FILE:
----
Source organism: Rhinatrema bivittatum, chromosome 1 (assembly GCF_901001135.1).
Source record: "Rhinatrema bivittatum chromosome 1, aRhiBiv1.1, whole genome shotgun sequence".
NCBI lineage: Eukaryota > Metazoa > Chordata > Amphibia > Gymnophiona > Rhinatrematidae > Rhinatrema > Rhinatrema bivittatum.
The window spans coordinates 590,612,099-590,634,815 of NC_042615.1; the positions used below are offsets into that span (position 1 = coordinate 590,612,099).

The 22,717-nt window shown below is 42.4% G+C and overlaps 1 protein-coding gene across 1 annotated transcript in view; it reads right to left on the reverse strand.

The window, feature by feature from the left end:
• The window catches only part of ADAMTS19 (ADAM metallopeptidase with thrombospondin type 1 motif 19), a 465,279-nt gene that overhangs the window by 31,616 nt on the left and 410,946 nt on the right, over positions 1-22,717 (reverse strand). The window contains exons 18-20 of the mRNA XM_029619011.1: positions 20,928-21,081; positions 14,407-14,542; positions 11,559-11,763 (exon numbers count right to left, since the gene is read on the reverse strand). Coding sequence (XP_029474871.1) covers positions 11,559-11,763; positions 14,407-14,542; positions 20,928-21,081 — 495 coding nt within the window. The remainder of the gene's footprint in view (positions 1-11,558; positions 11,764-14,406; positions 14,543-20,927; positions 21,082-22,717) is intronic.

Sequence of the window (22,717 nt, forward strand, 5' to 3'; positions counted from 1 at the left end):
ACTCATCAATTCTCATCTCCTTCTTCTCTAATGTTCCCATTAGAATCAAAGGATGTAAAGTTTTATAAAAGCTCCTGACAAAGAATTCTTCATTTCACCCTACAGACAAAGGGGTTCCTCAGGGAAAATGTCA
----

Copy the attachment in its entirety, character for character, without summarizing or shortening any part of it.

Source organism: Rhinatrema bivittatum, chromosome 1 (assembly GCF_901001135.1).
Source record: "Rhinatrema bivittatum chromosome 1, aRhiBiv1.1, whole genome shotgun sequence".
NCBI lineage: Eukaryota > Metazoa > Chordata > Amphibia > Gymnophiona > Rhinatrematidae > Rhinatrema > Rhinatrema bivittatum.
The window spans coordinates 590,612,099-590,634,815 of NC_042615.1; the positions used below are offsets into that span (position 1 = coordinate 590,612,099).

The 22,717-nt window shown below is 42.4% G+C and overlaps 1 protein-coding gene across 1 annotated transcript in view; it reads right to left on the reverse strand.

The window, feature by feature from the left end:
• The window catches only part of ADAMTS19 (ADAM metallopeptidase with thrombospondin type 1 motif 19), a 465,279-nt gene that overhangs the window by 31,616 nt on the left and 410,946 nt on the right, over positions 1-22,717 (reverse strand). The window contains exons 18-20 of the mRNA XM_029619011.1: positions 20,928-21,081; positions 14,407-14,542; positions 11,559-11,763 (exon numbers count right to left, since the gene is read on the reverse strand). Coding sequence (XP_029474871.1) covers positions 11,559-11,763; positions 14,407-14,542; positions 20,928-21,081 — 495 coding nt within the window. The remainder of the gene's footprint in view (positions 1-11,558; positions 11,764-14,406; positions 14,543-20,927; positions 21,082-22,717) is intronic.

Sequence of the window (22,717 nt, forward strand, 5' to 3'; positions counted from 1 at the left end):
ACTCATCAATTCTCATCTCCTTCTTCTCTAATGTTCCCATTAGAATCAAAGGATGTAAAGTTTTATAAAAGCTCCTGACAAAGAATTCTTCATTTCACCCTACAGACAAAGGGGTTCCTCAGGGAAAATGTCA